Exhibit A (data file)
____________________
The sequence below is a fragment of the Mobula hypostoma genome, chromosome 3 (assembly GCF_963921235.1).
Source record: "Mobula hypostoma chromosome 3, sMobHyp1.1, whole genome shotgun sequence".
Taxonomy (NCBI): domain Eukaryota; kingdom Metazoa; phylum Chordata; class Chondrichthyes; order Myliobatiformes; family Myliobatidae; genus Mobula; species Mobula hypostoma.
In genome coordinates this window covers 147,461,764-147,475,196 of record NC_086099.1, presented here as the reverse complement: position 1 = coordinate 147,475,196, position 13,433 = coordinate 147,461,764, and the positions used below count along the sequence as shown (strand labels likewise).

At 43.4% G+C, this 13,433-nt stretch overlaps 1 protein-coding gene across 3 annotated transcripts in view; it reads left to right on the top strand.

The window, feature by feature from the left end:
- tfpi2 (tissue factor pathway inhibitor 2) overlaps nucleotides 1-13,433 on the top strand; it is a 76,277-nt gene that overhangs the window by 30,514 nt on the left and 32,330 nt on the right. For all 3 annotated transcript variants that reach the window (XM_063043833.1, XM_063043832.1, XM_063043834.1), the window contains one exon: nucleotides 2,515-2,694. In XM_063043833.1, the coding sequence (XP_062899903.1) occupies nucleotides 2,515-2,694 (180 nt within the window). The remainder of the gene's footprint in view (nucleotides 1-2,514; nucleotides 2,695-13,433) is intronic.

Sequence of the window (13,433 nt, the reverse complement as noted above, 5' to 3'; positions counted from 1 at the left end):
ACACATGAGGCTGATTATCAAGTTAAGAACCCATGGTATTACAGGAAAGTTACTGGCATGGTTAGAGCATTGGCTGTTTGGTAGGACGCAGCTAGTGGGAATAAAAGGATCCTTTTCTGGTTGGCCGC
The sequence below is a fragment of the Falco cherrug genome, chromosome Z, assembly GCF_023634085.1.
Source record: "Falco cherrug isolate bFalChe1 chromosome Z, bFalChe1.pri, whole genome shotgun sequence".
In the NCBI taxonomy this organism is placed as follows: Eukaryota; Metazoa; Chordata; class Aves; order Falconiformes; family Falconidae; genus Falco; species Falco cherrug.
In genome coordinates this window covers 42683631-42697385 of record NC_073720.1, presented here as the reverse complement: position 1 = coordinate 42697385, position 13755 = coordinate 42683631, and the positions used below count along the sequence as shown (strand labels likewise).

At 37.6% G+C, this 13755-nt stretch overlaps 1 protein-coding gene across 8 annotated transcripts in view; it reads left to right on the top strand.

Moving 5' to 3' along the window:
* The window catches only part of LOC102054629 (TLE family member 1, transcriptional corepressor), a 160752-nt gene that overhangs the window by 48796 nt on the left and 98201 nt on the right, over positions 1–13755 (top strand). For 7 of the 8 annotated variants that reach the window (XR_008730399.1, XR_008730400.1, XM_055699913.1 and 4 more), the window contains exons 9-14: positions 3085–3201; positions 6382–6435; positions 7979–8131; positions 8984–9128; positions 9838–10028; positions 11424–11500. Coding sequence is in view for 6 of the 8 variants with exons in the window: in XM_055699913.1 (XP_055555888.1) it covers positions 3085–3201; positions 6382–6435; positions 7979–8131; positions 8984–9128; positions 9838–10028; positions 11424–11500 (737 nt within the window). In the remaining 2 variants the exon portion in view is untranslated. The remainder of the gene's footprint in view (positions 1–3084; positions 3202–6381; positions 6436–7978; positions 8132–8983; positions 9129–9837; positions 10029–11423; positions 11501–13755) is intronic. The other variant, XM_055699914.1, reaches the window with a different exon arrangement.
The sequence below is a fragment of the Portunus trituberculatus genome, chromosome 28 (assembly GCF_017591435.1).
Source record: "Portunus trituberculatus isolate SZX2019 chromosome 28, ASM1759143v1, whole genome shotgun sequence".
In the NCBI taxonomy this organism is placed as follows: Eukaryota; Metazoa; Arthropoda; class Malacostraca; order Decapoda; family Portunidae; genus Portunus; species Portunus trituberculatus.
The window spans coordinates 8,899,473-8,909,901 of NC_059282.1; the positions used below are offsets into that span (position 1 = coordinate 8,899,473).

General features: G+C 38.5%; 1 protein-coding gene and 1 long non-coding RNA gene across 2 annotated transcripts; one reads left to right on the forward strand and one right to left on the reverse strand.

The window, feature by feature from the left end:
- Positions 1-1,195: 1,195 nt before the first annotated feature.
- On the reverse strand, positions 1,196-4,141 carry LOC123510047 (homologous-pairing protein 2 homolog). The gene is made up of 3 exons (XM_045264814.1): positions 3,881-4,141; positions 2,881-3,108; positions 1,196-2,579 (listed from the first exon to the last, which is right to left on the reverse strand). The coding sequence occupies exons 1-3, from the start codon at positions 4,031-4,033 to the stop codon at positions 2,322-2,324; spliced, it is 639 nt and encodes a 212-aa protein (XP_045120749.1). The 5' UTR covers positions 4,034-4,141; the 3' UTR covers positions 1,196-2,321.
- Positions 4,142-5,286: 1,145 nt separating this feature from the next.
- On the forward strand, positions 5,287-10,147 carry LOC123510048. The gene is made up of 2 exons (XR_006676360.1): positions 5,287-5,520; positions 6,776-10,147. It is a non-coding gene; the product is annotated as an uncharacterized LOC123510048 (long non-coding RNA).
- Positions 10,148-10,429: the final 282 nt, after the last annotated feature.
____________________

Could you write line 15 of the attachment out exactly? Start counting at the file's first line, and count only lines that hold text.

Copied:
Moving 5' to 3' along the window: